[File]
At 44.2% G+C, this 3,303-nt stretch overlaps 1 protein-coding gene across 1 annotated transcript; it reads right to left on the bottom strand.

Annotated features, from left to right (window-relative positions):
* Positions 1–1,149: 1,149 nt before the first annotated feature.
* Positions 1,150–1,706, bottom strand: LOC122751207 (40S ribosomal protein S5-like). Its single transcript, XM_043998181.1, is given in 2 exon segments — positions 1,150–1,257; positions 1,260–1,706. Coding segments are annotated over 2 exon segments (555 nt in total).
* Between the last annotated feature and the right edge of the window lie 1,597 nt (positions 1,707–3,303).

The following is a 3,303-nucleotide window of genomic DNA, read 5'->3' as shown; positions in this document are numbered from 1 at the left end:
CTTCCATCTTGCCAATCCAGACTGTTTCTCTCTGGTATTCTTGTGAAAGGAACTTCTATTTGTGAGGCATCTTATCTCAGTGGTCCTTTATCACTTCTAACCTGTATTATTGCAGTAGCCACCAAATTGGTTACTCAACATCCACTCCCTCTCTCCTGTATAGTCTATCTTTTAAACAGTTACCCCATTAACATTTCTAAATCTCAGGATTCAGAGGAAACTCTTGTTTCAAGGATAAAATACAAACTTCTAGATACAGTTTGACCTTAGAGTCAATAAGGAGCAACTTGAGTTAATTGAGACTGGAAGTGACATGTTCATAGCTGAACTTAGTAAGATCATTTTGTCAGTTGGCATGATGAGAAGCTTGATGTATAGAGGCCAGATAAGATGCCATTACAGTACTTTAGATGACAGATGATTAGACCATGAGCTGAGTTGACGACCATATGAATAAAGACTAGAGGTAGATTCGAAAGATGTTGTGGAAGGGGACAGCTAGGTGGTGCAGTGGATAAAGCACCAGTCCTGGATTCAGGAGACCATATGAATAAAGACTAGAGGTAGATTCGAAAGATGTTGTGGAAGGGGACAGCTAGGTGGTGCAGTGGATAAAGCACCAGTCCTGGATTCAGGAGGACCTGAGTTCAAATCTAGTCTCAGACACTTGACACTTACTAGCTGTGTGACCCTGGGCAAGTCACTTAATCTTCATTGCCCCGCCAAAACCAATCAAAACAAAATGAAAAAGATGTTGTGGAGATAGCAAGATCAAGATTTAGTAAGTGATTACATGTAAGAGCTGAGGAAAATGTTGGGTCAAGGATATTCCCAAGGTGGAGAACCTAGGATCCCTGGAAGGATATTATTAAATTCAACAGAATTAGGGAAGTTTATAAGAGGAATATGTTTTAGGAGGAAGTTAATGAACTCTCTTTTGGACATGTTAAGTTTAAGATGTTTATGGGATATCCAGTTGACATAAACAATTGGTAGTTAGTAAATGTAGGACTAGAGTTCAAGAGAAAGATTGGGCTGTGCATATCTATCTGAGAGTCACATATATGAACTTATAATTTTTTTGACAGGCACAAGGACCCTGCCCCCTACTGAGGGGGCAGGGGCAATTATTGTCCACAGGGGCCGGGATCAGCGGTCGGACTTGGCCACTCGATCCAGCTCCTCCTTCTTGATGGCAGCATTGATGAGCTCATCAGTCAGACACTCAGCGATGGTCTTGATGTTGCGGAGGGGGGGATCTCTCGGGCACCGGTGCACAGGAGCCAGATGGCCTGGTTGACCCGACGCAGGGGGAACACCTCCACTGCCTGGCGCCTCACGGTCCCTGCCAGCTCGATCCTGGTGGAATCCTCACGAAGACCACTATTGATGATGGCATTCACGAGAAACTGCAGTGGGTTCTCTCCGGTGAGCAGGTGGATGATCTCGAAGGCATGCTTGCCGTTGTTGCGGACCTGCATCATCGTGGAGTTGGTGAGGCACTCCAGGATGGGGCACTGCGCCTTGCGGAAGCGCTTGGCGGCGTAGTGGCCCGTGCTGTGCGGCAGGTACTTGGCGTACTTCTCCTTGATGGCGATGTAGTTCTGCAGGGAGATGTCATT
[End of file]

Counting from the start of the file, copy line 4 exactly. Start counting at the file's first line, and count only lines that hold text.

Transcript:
* Positions 1,150–1,706, bottom strand: LOC122751207 (40S ribosomal protein S5-like). Its single transcript, XM_043998181.1, is given in 2 exon segments — positions 1,150–1,257; positions 1,260–1,706. Coding segments are annotated over 2 exon segments (555 nt in total).